It is important for me, not only in my role as a driver’s license restoration and DUI lawyer, but also within my capacity of “Attorney and Counselor at Law,” to honestly explore a person’s relationship to alcohol, especially that relationship has already produced 2 or more DUI’s.
However, I also know that one of the fastest ways to make things worse is to try and convince someone they need help when don’t need any, or if they do, when they’re not ready. This is a clinical reality that counterbalances everything. The best way to send someone running for cover is to try and force them to see a problem they don’t think they have, or to try and get them help they don’t want.
Another reality worth mentioning is that the majority of alcoholics do not ever get and maintain long-term sobriety. In other words, only a minority of people who develop a drinking problem ever get over it.
Despite that, under Michigan’s OWI law, every 2nd or subsequent offender must be ordered into counseling or treatment, so the court is going to “force” some kind of help no matter how ready a person may or may not be for it.
Being able and willing to help is helpful when someone is open to receiving it. Trying to force anything, however, is counter-productive. This makes the role I play in a DUI all the more important. I must act as a diplomat, and explain my client to the court, explain the court to my client, while also trying to be “helpful” in every positive sense of the word.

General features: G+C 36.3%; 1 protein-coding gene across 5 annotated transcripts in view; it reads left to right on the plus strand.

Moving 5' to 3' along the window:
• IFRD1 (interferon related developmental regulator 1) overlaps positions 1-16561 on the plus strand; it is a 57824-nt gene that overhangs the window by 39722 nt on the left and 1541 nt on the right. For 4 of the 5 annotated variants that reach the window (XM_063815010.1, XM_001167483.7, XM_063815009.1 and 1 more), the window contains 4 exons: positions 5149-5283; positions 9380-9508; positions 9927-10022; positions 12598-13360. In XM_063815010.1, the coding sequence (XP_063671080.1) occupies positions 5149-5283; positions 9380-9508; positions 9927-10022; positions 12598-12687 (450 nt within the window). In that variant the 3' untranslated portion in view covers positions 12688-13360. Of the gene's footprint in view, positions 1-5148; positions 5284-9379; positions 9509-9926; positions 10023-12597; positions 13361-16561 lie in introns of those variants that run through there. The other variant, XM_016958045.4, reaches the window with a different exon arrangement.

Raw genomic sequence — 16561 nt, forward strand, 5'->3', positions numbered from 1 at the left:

In addition, my clinical background means that I also know and must respect the reality that when people are not ready or receptive, instead of unloading information on them, let them know that if and when they ever do want to talk, I’ll be here, ready to listen and give direction.
We’ll stop here for now, and pick up in part 2 with an examination of how a deeper understanding of recovery and sobriety is essential to my success in winning license appeals, to the point that I have a guarantee at the top of this blog and my website.